It’s Katrina Remembrance Week in most American news outlets, which means if you were in a coma this time last year, you can see what happened in New Orleans. There was a big hurricane that exposed lots of governmental and infrastructure weaknesses, and the city is still rebuilding. So, if you want to know what’s happening this year, you’ll need to wait until next week when Good Morning America and Brian Williams have left The Big Easy.
I just finished a great article in the new Fortune Magazine about New Orleans’ attempt to rebuild and how the process is equally as replete with bureaucratic fumbling as it was in the week of hell after the storm hit. Commissions, citizens groups, businesses, politicians – all of these folks collide and what is lost is the individual and his or her family, scraping by, trying to reclaim their life and neighborhood in a world that is daily growing less definite.
And in the middle of all of this (and getting lots of airtime this week) is chocolate city advocate, Ray Nagin. After the disaster a year ago, I was pulling for this guy. I was hoping he could come through with Giuliani-like smarts and action. I was hoping he could offer comfort and resolve and get New Orleans back on track as a crucial port, a tourist destination, and thriving city.
Then he started to open his mouth.
He told people to come back, then he told them to leave. He said thousands were dead, he pointed fingers, he pleaded for more resources, and he got on TV. In January, he wanted New Orleans to be a ‘chocolate city,’ which I wrote about here. And last night, I caught the 60 Minutes clip where he pointed the finger northward, as if he were on some gradeschool playground, calling out New York for not having rebuilt the World Trade Centers already.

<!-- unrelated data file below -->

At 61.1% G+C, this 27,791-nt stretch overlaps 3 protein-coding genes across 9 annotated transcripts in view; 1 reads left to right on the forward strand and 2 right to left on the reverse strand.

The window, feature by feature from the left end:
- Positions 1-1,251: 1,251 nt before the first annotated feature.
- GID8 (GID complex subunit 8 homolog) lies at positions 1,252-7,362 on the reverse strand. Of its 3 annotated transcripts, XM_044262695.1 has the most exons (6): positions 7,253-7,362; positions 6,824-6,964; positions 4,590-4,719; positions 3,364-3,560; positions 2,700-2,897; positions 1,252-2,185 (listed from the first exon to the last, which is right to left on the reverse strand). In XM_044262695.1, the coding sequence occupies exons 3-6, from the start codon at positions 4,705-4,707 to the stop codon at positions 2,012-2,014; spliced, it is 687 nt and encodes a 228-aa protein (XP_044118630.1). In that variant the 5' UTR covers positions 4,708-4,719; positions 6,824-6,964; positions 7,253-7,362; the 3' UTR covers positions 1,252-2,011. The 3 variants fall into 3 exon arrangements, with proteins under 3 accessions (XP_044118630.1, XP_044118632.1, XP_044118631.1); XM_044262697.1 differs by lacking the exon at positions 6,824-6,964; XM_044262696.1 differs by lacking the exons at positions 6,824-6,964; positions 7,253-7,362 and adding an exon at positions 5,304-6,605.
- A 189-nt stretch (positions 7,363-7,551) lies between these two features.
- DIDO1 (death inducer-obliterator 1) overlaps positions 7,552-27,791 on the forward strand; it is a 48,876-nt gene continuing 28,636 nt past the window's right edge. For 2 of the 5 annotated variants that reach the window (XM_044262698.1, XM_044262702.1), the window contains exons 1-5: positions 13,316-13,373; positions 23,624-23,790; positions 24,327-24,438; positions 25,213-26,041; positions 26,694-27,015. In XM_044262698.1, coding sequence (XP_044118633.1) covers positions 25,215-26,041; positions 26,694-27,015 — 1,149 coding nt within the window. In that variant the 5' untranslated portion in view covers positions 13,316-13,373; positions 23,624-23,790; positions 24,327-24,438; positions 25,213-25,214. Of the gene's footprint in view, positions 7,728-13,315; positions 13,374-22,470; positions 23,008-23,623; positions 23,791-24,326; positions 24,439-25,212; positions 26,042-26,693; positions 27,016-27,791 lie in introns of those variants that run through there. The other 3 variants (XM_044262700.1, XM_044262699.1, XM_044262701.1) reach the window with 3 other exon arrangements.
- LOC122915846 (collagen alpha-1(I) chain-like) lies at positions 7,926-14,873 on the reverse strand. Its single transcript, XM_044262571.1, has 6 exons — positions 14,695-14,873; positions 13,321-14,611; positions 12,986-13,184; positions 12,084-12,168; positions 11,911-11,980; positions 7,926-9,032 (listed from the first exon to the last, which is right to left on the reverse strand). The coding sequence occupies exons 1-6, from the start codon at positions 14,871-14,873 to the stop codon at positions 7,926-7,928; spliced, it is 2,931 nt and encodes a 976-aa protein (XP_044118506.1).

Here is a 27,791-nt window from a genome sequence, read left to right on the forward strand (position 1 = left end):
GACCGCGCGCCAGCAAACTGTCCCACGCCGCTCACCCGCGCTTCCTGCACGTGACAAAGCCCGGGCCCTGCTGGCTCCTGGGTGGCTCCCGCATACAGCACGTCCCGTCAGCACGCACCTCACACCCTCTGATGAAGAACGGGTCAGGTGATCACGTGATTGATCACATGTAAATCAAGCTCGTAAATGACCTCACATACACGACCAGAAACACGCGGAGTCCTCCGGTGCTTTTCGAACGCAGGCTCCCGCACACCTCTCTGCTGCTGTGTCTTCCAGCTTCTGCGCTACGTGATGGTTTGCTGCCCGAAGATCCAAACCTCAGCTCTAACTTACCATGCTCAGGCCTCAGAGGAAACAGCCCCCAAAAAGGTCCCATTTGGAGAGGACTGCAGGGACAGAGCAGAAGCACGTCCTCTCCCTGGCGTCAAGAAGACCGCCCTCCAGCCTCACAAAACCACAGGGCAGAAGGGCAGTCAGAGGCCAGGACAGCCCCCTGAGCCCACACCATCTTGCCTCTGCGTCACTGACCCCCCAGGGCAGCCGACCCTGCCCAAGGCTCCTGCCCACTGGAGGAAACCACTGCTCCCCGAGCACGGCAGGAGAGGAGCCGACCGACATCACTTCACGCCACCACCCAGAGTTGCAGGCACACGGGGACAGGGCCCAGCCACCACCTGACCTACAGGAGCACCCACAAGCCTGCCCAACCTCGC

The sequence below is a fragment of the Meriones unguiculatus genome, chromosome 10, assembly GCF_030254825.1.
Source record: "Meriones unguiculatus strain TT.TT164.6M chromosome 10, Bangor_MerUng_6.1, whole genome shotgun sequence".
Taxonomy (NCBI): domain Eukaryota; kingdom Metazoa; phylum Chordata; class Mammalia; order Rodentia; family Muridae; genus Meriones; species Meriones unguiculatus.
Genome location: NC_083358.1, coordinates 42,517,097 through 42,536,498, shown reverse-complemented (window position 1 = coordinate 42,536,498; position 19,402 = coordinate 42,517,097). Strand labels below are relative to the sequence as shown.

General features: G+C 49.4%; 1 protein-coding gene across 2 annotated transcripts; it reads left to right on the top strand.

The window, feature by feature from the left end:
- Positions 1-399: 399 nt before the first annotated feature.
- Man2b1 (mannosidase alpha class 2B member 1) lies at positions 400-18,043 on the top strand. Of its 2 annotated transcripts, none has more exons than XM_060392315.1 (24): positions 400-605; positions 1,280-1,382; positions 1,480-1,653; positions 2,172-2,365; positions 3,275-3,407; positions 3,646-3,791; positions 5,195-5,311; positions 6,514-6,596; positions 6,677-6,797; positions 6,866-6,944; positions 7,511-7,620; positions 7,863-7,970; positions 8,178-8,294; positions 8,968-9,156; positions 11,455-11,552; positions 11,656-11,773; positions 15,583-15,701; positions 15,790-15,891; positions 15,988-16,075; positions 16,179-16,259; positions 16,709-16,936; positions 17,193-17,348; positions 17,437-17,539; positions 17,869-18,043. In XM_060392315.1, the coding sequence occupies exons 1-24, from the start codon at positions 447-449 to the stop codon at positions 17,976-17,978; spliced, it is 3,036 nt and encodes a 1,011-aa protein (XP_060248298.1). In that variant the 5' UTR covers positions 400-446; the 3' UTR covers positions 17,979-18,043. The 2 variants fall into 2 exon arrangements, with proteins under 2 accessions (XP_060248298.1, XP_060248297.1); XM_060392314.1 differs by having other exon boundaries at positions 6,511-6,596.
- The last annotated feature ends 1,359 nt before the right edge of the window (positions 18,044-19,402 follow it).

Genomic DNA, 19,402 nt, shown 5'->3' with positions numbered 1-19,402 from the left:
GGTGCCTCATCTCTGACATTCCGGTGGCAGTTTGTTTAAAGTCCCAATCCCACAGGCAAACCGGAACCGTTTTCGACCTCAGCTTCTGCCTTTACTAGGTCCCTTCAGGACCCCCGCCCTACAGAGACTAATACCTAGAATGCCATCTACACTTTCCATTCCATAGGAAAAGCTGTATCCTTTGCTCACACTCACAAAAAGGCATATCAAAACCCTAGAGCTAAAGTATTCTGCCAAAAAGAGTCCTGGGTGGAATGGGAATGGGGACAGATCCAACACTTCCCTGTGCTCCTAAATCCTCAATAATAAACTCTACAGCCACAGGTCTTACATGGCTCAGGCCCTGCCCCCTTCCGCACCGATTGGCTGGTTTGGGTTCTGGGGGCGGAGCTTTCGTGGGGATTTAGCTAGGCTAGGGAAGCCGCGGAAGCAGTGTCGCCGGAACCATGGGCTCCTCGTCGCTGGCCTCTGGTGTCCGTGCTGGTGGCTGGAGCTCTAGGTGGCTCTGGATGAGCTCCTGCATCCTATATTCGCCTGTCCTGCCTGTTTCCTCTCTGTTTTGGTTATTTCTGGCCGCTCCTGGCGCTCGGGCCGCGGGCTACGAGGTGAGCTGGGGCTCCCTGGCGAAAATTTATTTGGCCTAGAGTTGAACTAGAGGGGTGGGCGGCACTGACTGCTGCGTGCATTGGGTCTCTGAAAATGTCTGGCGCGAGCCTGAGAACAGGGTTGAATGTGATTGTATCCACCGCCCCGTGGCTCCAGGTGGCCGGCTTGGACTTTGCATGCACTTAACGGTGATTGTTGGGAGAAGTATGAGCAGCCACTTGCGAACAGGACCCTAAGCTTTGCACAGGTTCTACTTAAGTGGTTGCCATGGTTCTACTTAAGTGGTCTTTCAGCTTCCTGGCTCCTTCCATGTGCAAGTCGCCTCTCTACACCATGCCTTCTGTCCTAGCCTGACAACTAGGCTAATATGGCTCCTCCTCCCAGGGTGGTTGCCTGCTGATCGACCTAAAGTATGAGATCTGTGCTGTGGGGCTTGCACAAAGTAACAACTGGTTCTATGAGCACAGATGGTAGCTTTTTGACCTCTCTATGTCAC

The comment was in response to a reporter asking him why do much debris still littered the Louisiana landscape. Mayor Nagin retorted, the reporter seemed shocked, and I got a headache.
Mr. Nagin, New York has cleaned up the rubble. The ‘hole in the ground’ that still is painful for so many to look at is being addressed. New structures will be built. The city is humming again. You and your Jamaican vacations need to shut up.
And so, a year later, here’s a guy who looks less like Rudy Giuliani and sounds more like Pat Robertson. Sadly, when Pat speaks and makes a headline, some people get bent out of shape and call him out, but most sigh and look the other way, knowing that the hot air is mainly just for show.
But when Rudy speaks, people show up and listen. Rudy’s got some momentum and some clout. People want to follow. And Ray had this potential. He had one hell of an unfortunate situation come his way, one that no one really wants to handle as mayor or president or anything. But, he was dealt that hand, and so far, a year later, Mr. Nagin is about out of political chips. Unfortunately, more harmed than his personal political capital are the people of New Orleans, the people who need help and answers.
So, even though I think the news coverage this week is overkill, I will be watching to see if a city really can rebuild in the wake of such a national disaster. But, I will no longer be listening.